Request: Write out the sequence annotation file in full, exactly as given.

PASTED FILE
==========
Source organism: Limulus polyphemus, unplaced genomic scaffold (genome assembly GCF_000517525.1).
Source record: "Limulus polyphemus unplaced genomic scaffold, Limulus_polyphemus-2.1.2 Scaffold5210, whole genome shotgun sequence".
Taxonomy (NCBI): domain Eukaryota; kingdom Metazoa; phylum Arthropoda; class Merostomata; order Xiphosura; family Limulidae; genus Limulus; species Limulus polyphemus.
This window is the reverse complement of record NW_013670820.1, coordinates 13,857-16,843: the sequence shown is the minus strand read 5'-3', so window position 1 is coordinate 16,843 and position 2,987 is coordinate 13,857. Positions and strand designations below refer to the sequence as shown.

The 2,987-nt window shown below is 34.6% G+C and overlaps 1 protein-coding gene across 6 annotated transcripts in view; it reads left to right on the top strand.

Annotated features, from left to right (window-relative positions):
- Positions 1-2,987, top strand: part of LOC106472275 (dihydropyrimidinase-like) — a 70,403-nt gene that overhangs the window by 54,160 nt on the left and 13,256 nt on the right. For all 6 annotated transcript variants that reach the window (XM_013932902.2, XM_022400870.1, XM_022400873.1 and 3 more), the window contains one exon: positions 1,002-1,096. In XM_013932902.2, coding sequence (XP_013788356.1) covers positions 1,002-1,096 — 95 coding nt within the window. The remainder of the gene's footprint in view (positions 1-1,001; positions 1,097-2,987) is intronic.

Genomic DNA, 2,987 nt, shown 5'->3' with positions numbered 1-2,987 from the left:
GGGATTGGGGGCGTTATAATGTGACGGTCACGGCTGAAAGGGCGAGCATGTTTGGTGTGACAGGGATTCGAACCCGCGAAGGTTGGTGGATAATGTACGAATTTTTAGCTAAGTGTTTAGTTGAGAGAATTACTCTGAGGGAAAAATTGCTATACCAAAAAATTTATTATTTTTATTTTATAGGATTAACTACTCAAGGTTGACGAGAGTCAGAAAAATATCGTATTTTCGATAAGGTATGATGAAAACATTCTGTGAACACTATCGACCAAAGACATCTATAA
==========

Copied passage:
Source organism: Limulus polyphemus, unplaced genomic scaffold (genome assembly GCF_000517525.1).
Source record: "Limulus polyphemus unplaced genomic scaffold, Limulus_polyphemus-2.1.2 Scaffold5210, whole genome shotgun sequence".
Taxonomy (NCBI): domain Eukaryota; kingdom Metazoa; phylum Arthropoda; class Merostomata; order Xiphosura; family Limulidae; genus Limulus; species Limulus polyphemus.
This window is the reverse complement of record NW_013670820.1, coordinates 13,857-16,843: the sequence shown is the minus strand read 5'-3', so window position 1 is coordinate 16,843 and position 2,987 is coordinate 13,857. Positions and strand designations below refer to the sequence as shown.

The 2,987-nt window shown below is 34.6% G+C and overlaps 1 protein-coding gene across 6 annotated transcripts in view; it reads left to right on the top strand.

Annotated features, from left to right (window-relative positions):
- Positions 1-2,987, top strand: part of LOC106472275 (dihydropyrimidinase-like) — a 70,403-nt gene that overhangs the window by 54,160 nt on the left and 13,256 nt on the right. For all 6 annotated transcript variants that reach the window (XM_013932902.2, XM_022400870.1, XM_022400873.1 and 3 more), the window contains one exon: positions 1,002-1,096. In XM_013932902.2, coding sequence (XP_013788356.1) covers positions 1,002-1,096 — 95 coding nt within the window. The remainder of the gene's footprint in view (positions 1-1,001; positions 1,097-2,987) is intronic.

Genomic DNA, 2,987 nt, shown 5'->3' with positions numbered 1-2,987 from the left:
GGGATTGGGGGCGTTATAATGTGACGGTCACGGCTGAAAGGGCGAGCATGTTTGGTGTGACAGGGATTCGAACCCGCGAAGGTTGGTGGATAATGTACGAATTTTTAGCTAAGTGTTTAGTTGAGAGAATTACTCTGAGGGAAAAATTGCTATACCAAAAAATTTATTATTTTTATTTTATAGGATTAACTACTCAAGGTTGACGAGAGTCAGAAAAATATCGTATTTTCGATAAGGTATGATGAAAACATTCTGTGAACACTATCGACCAAAGACATCTATAA